Want To Be A Good Engineering Leader? Learn To Listen

When you listen well, you’ll be able to engage deeply with your team.

Every engineering leader knows how important good communication is with his/her team. It helps that you can talk well, but to be able to have good communications with your team is another. You need to be able to listen well to be able to engage with your team, colleagues and customers. Here are some tips you can work on to improve your listening skills.

Schedule a good time and proper location

Source: Lifehack

Choosing a good environment to hold a meeting in can greatly affect your conversation with your team. Timing is also essential. If the topic you’re going to talk about with your team is sensitive or complex, choose a room with a quiet atmosphere, or maybe book a place offsite.

The Power of Eye contact and Body Language

Source: Business Insider

Showing your engagement in the conversation shows that you are sincere in wanting to listen and understand. Close your laptop, put your phone on silent and listen. Eye contact is a good way to show that your attention is on the speaker. Just don’t stare.

Body language is also important to look out for. Stop fidgeting and avoid other distracting mannerisms. Also, stop checking your phone every 5 mins or so. Instead, send signals that you are following along and participating in the conversation by leaning in towards them, nodding, and showing appropriate facial expressions.

Don’t interrupt. Focus on absorbing and understanding what’s being said

Source: Forbes

It’s important that when you are listening, you shouldn’t cut in when the speaker is trying to explain his train of thought. Stop butting in solutions and thought when he/she is still speaking. Reserve them when he/she’s done explaining his/her thought.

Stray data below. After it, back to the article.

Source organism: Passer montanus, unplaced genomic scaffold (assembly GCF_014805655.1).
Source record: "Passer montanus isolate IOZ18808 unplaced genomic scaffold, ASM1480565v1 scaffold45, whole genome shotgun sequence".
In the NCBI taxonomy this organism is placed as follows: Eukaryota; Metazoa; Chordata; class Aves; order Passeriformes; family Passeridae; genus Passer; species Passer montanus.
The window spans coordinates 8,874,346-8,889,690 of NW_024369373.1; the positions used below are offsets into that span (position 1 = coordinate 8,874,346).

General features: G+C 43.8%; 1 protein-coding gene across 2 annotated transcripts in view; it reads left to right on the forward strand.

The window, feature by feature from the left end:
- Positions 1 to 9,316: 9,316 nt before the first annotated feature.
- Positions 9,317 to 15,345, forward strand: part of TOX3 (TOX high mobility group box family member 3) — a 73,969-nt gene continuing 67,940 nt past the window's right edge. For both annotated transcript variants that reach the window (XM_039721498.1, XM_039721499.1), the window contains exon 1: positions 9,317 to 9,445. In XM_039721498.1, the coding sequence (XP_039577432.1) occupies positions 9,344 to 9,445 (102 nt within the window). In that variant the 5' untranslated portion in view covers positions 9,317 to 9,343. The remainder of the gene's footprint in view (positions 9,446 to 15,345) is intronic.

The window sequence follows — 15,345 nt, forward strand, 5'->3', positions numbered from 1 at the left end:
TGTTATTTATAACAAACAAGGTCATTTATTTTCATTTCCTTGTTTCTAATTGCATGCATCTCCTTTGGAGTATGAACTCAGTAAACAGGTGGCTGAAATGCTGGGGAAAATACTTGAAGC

Encourage the speaker to keep going and complete his/her thought

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Source: Fthmb

Usually, when a speaker is talking about something difficult or complex, ideas can be explained in a rushed manner. So encourage them to continue by silence, or maybe saying “tell me more”, or “explain it further”, or “continue”.

Paraphrase back

After the speaker has expressed the whole thought, paraphrase what you’ve understood and as if you understood correctly. Say something like “Do I understand it correctly?” or “So you’re trying to say…”

Use open ended follow up questions

Follow up questions not only shows that you really are interested in the topic you and your team are talking about. It also keeps the conversation alive, and more ideas can pop out from this conversation. The engagement will result in fresh ideas, and your team will be able to learn from each other as well.


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Want To Be A Good Engineering Leader? Learn To Listen

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